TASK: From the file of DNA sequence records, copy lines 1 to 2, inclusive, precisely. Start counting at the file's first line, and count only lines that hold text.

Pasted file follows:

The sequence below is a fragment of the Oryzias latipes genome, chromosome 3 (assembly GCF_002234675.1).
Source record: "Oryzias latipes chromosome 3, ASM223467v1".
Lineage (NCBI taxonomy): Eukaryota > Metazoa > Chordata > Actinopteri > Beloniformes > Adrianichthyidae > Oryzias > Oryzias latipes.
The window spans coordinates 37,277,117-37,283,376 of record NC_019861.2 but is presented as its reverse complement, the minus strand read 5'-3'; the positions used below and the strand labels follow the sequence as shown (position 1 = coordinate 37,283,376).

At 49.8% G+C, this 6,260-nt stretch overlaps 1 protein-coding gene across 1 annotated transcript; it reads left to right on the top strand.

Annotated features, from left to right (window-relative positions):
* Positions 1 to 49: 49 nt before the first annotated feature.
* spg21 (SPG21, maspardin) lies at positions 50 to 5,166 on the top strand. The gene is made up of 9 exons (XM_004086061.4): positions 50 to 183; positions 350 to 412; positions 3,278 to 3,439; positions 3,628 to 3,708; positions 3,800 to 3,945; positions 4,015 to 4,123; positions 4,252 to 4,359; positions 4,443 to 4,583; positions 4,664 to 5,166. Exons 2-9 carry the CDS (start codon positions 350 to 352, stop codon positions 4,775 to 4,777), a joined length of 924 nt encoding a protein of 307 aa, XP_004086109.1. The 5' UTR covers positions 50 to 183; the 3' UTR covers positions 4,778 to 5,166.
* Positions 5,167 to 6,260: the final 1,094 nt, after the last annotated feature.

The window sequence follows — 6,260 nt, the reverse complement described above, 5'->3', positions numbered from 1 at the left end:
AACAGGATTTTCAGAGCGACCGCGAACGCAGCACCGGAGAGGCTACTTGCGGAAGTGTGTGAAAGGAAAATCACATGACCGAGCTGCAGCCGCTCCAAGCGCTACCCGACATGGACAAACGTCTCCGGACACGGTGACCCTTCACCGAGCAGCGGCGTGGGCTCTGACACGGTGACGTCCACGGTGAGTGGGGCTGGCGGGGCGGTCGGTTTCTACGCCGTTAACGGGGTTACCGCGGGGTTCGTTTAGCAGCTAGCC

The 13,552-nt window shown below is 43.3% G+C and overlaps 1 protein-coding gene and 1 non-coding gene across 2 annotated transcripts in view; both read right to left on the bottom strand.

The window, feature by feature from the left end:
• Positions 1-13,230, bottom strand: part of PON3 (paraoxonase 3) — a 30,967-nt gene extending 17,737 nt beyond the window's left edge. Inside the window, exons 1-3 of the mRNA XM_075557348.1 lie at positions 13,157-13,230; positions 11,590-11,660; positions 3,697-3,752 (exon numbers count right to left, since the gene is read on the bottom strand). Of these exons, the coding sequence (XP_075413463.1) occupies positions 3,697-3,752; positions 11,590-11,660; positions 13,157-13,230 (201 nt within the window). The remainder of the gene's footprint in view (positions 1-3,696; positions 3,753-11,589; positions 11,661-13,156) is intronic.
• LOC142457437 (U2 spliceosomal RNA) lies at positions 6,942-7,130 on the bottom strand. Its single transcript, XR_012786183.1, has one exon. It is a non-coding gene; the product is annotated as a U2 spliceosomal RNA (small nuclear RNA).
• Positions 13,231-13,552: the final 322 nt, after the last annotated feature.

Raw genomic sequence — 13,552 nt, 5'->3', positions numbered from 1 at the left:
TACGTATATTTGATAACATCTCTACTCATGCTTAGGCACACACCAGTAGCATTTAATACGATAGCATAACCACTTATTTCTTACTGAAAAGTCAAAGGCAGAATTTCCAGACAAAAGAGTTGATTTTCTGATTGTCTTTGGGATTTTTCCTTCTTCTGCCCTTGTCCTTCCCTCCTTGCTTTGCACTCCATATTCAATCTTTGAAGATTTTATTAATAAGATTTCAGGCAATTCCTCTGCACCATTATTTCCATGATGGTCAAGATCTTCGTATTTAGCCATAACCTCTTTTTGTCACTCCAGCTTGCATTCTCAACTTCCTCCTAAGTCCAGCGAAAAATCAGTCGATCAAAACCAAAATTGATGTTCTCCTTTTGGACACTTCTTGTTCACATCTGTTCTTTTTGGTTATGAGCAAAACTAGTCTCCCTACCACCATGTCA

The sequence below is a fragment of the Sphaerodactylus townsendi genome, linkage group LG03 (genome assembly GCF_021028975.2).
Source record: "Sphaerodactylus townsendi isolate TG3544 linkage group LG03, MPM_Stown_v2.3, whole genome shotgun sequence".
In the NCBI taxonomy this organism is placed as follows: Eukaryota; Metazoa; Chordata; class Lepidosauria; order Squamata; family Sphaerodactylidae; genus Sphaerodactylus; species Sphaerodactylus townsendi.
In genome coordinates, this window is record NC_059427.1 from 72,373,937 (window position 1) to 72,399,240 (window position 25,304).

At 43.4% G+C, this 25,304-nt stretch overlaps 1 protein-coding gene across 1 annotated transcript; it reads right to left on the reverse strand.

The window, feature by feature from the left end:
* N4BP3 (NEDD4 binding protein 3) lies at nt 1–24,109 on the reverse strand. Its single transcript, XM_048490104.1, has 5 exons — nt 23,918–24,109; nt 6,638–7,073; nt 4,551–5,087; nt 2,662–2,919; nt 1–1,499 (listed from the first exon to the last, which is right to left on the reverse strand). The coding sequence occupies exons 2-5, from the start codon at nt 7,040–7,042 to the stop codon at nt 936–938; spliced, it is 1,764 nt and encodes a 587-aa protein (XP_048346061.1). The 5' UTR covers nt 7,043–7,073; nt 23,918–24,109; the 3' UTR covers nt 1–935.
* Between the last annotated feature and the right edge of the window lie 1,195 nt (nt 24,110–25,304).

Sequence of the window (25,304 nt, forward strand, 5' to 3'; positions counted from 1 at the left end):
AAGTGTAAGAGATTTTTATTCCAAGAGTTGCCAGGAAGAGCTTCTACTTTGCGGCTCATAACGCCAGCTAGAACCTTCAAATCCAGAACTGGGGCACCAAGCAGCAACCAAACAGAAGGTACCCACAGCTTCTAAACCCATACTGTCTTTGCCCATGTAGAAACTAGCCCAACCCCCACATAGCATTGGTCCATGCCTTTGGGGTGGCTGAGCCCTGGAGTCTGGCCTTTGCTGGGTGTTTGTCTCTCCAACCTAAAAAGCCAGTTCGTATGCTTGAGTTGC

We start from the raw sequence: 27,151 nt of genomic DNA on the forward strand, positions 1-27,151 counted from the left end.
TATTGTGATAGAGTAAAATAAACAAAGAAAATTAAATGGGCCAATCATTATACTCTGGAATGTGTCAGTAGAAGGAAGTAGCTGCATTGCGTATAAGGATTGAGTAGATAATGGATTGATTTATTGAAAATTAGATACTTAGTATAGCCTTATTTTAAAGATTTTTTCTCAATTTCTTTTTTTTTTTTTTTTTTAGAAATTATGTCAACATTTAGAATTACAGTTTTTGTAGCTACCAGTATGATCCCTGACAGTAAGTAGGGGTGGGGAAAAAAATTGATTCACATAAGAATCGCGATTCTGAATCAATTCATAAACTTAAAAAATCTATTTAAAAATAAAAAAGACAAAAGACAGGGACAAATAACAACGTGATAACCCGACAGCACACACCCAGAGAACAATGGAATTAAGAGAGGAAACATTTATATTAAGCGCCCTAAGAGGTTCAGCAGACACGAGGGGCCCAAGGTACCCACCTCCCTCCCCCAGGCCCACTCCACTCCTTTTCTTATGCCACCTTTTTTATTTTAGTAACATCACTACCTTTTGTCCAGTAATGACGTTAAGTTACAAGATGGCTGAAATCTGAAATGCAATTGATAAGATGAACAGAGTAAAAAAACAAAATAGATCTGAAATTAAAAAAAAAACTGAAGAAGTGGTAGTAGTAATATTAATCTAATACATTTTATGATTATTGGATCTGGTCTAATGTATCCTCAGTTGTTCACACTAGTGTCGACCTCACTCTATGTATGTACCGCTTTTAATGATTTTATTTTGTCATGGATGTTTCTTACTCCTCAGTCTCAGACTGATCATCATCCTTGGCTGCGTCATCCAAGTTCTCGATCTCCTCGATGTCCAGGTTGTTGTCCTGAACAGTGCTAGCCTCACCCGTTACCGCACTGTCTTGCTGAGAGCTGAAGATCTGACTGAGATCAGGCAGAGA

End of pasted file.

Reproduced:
The sequence below is a fragment of the Oryzias latipes genome, chromosome 3 (assembly GCF_002234675.1).
Source record: "Oryzias latipes chromosome 3, ASM223467v1".